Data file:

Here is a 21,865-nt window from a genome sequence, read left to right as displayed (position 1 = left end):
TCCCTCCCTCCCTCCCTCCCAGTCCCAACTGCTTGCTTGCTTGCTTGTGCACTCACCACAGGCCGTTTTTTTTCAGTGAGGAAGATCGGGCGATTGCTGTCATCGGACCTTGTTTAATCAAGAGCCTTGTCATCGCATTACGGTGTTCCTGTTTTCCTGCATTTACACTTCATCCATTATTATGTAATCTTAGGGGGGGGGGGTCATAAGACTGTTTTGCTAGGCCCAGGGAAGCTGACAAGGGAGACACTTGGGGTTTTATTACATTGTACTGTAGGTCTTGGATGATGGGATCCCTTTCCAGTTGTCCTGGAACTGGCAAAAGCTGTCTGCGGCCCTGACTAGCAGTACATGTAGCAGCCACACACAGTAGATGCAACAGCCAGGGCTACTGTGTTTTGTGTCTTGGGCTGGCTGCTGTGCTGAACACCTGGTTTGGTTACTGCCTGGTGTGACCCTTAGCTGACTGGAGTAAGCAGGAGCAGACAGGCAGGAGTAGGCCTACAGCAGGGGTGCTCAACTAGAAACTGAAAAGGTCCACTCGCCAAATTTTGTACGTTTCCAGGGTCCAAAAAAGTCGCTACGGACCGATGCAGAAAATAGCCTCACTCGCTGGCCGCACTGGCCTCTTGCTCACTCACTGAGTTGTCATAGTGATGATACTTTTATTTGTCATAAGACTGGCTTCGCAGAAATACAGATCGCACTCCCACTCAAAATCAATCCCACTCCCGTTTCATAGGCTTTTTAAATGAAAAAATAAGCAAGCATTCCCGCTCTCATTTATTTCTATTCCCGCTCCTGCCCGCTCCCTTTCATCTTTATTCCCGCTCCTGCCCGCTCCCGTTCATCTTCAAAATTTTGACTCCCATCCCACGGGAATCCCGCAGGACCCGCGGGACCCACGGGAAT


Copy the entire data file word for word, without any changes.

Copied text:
Here is a 21,865-nt window from a genome sequence, read left to right as displayed (position 1 = left end):
TCCCTCCCTCCCTCCCTCCCAGTCCCAACTGCTTGCTTGCTTGCTTGTGCACTCACCACAGGCCGTTTTTTTTCAGTGAGGAAGATCGGGCGATTGCTGTCATCGGACCTTGTTTAATCAAGAGCCTTGTCATCGCATTACGGTGTTCCTGTTTTCCTGCATTTACACTTCATCCATTATTATGTAATCTTAGGGGGGGGGGGTCATAAGACTGTTTTGCTAGGCCCAGGGAAGCTGACAAGGGAGACACTTGGGGTTTTATTACATTGTACTGTAGGTCTTGGATGATGGGATCCCTTTCCAGTTGTCCTGGAACTGGCAAAAGCTGTCTGCGGCCCTGACTAGCAGTACATGTAGCAGCCACACACAGTAGATGCAACAGCCAGGGCTACTGTGTTTTGTGTCTTGGGCTGGCTGCTGTGCTGAACACCTGGTTTGGTTACTGCCTGGTGTGACCCTTAGCTGACTGGAGTAAGCAGGAGCAGACAGGCAGGAGTAGGCCTACAGCAGGGGTGCTCAACTAGAAACTGAAAAGGTCCACTCGCCAAATTTTGTACGTTTCCAGGGTCCAAAAAAGTCGCTACGGACCGATGCAGAAAATAGCCTCACTCGCTGGCCGCACTGGCCTCTTGCTCACTCACTGAGTTGTCATAGTGATGATACTTTTATTTGTCATAAGACTGGCTTCGCAGAAATACAGATCGCACTCCCACTCAAAATCAATCCCACTCCCGTTTCATAGGCTTTTTAAATGAAAAAATAAGCAAGCATTCCCGCTCTCATTTATTTCTATTCCCGCTCCTGCCCGCTCCCTTTCATCTTTATTCCCGCTCCTGCCCGCTCCCGTTCATCTTCAAAATTTTGACTCCCATCCCACGGGAATCCCGCAGGACCCGCGGGACCCACGGGAAT